Greg Holden Regan‘s paintings emerge out of struggle, not a political one but rather his pictures seek to articulate our desire to escape the totality of consumer culture and find something else, something other, something outside capitalism’s pressing need to consume and re-appropriate everything around it in the pursuit of profit.
This dynamic is played out on large canvases, his pictures straddling the border of representation and abstraction, his use of a street art aesthetic combined with a painterly technique giving a wider breadth to the conversation he wants to have with us; his questions, his opinions. The dilemma we all face in a material world that values objects and money above relationships between people and the world around us.
A big statement. Perhaps there is too much in that. Perhaps I’m seeing his work through the prism of a recent seminar I went to in which John Holloway was speaking about capitalism. Yes that might be it but we all perceive the world around us differently and after reading Regan’s statement on his series, ‘Robots, Tumbleweeds and Shopping Carts’ it was evident that his concerns were centred around social injustice, consumerism and above all humanity and the journey we are taking. As he says himself:
It dawned on me that when I see these carts, I create a story about how the shopping cart arrived in its resting place, who may have been pushing it and for what reason. Most of the time these stories have an undertone of hardship and poverty.
I began painting pictures of shopping carts coupled with the word “poverty”. Through the process of making these paintings, the image of the shopping cart began to develop. It became a symbol not just for poverty, but also for prosperity, emptiness and consumption as a whole. The more I thought about shopping carts, the more I thought of how prevalent they are in our culture. Shopping carts can represent consumption as necessity, over-consumption, as well as desperation and lack.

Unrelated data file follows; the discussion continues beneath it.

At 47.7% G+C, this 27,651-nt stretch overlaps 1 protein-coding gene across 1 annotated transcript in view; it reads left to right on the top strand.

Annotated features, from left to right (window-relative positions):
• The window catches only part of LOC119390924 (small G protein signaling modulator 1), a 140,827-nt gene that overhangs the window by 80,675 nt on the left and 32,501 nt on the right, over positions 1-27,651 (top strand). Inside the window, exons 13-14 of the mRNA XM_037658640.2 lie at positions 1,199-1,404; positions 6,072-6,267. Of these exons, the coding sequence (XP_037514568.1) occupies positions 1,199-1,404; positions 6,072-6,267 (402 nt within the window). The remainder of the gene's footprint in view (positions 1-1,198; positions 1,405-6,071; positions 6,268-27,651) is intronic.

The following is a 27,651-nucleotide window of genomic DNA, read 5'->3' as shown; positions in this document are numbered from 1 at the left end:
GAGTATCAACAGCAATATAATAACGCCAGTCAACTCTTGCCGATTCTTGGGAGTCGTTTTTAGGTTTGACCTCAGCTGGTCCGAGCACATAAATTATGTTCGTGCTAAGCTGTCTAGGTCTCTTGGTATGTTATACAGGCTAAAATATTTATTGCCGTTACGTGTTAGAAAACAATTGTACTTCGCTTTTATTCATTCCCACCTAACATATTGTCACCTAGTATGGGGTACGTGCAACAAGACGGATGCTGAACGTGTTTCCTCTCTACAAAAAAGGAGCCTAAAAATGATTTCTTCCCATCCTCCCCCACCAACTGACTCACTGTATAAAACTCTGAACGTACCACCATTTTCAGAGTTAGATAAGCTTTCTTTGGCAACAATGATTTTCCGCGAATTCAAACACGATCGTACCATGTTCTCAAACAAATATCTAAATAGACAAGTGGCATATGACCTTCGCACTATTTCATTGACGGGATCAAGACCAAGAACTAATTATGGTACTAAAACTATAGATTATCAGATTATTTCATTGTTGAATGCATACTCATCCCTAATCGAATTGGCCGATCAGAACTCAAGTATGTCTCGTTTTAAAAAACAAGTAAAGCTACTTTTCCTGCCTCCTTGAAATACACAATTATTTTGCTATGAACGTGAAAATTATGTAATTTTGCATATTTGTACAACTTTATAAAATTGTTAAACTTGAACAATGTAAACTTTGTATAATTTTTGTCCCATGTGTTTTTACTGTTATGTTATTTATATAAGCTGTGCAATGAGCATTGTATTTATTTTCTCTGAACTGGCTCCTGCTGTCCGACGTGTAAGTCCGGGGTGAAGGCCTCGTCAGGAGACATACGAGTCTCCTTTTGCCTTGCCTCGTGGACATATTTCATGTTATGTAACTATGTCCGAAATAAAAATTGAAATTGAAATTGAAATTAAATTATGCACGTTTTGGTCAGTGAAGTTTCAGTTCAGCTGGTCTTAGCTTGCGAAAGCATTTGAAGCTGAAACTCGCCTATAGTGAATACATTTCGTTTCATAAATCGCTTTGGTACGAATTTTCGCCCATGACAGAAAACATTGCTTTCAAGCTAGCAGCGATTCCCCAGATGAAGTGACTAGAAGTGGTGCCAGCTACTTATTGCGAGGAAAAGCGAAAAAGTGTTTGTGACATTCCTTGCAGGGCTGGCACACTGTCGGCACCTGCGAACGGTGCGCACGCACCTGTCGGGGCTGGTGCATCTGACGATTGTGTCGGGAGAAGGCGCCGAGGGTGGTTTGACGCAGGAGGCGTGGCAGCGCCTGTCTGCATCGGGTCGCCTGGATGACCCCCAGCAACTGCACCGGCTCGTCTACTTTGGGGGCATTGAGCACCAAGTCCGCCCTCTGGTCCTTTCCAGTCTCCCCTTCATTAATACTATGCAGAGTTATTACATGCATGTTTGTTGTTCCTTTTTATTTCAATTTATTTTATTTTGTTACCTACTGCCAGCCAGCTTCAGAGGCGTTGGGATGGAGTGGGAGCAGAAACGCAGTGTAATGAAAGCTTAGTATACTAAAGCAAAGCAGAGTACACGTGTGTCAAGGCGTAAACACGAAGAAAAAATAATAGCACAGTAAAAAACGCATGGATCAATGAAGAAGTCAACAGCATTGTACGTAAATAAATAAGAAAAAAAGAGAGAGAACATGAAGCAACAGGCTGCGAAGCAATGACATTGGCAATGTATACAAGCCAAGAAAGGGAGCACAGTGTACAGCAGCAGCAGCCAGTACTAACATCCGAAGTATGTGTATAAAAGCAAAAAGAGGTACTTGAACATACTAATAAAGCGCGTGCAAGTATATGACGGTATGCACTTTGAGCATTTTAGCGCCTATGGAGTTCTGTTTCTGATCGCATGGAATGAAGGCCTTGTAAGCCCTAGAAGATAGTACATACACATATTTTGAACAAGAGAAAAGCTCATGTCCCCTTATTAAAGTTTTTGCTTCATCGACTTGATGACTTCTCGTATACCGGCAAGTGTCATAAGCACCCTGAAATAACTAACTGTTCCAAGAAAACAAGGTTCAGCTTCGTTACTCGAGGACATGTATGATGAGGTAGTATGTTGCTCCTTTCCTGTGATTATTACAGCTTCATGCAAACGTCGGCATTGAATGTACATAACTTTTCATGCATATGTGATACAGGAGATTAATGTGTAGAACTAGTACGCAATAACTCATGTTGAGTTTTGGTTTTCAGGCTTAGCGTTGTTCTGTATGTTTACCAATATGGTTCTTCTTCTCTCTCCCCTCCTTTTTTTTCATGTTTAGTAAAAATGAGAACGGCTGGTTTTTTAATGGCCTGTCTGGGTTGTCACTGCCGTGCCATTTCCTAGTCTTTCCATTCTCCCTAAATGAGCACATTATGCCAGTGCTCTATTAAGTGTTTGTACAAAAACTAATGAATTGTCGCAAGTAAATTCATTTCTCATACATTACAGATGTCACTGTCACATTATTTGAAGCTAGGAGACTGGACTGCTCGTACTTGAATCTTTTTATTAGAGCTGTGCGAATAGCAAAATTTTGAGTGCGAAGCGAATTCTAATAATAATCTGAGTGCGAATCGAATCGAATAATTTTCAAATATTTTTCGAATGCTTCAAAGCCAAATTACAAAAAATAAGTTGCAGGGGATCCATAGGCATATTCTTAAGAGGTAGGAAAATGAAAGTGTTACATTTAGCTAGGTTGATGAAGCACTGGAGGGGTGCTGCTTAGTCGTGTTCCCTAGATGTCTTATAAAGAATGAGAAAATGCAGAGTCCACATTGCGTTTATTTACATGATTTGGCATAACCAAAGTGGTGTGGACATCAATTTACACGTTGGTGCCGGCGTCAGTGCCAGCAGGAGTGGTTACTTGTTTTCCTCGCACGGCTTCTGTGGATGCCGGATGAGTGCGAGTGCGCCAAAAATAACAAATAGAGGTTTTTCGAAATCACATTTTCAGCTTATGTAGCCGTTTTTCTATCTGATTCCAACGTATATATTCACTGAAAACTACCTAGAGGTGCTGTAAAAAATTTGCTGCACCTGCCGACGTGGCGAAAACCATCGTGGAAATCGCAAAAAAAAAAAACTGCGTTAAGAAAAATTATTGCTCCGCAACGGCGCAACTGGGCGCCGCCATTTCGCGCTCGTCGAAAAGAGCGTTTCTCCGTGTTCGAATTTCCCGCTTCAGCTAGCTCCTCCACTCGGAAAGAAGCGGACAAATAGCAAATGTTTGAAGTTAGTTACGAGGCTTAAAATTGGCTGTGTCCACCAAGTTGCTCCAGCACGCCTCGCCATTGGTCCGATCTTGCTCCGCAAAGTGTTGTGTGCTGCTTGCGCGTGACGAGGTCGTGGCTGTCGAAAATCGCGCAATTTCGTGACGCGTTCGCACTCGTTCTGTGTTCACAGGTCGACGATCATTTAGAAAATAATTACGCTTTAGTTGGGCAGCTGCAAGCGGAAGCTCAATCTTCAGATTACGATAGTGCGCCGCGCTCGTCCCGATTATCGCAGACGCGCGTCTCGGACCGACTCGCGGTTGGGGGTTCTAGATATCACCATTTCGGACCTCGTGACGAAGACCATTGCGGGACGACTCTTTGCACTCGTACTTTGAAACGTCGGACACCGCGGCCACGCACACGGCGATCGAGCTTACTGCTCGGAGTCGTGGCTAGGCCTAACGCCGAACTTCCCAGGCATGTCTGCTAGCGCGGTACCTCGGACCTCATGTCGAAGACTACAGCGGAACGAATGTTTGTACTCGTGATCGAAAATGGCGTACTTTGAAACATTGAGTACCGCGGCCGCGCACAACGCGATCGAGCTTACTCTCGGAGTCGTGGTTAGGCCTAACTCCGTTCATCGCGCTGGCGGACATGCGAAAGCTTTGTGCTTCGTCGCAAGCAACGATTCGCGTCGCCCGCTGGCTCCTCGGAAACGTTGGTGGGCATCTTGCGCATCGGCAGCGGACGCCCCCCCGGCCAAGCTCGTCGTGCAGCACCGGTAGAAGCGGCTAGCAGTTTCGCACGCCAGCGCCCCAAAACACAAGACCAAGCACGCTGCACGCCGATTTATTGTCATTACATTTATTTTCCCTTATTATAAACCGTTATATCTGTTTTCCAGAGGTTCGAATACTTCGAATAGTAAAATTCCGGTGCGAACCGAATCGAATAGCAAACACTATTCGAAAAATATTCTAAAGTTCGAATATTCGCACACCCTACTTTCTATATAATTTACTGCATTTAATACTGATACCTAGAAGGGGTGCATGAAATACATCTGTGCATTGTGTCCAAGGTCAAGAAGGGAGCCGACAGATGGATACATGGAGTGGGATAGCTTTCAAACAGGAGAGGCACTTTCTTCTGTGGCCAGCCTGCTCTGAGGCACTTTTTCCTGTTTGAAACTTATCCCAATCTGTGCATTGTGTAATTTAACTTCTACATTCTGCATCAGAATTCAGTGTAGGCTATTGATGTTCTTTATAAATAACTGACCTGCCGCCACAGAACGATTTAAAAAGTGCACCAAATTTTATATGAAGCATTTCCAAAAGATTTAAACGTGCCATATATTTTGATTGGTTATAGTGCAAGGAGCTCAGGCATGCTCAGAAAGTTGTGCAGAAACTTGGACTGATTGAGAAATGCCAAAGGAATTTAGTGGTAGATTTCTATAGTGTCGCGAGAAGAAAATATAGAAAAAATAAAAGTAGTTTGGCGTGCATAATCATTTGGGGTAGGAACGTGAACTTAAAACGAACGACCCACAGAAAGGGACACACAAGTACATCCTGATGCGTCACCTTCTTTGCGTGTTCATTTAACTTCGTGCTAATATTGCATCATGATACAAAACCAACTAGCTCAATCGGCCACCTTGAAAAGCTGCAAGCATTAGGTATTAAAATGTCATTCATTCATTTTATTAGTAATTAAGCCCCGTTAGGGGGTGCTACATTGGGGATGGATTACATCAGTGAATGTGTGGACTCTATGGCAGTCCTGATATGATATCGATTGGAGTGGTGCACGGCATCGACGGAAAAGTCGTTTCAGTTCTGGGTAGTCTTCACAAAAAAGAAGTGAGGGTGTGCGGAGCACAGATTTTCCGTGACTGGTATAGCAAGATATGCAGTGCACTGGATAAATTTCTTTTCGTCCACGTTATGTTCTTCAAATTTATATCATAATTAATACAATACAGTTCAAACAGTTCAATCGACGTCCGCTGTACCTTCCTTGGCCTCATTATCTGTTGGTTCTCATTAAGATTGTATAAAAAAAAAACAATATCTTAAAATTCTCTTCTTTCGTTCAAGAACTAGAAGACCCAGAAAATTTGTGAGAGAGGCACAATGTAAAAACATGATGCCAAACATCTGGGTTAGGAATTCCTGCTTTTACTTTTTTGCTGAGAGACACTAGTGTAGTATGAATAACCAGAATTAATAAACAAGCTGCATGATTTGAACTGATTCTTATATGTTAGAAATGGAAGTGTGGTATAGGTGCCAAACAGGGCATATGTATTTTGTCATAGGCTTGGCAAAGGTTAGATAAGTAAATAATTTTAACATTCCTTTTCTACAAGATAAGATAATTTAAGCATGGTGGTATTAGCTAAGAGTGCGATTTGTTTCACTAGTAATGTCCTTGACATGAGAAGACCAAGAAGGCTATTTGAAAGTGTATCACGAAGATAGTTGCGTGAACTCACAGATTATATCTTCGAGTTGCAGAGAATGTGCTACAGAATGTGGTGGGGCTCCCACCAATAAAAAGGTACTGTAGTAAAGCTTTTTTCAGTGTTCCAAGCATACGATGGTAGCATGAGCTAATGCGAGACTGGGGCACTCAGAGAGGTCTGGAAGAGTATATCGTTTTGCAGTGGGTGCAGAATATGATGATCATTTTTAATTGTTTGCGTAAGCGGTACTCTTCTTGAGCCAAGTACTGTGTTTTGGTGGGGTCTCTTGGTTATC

I wanted to explore how we can consume enough to survive without consuming too much. These are the layers of meaning behind the word “Eat”, which has made it’s way into this series. The idea of “Eat” as the act of consumption is a sort of point of attack for nourishment on a physical, cultural, and spiritual level; again exploring the idea of how to get what you need without taking or consuming too much.
This need to explore the significance of these symbols of injustice, poverty and the detritus left behind in our individualistic pursuit of material wealth led him to look at the future, to the replacement of humans by robots, to see a world in which function becomes ubiquitous, when our very being is reduced to labour. Disconnected from our soul, our questioning, our wonder of the magnificence of the world around us.
These are all fundamental questions that are becoming more critical as we move through the 21st Century. Through a time of great flux when technology is seen as omnipotent, when the internet of things is becoming a reality without any questioning of the implications of its application. This sense that we are destroying ourselves in pursuit of material gain is a topic on the tips of many tongues but has yet to express itself in the wider artistic community. It is time it was and Regan is one such artist. His use of pop cultural motifs, spray paint and modernist abstraction giving an artistic voice to this need to discuss, to question, to critique.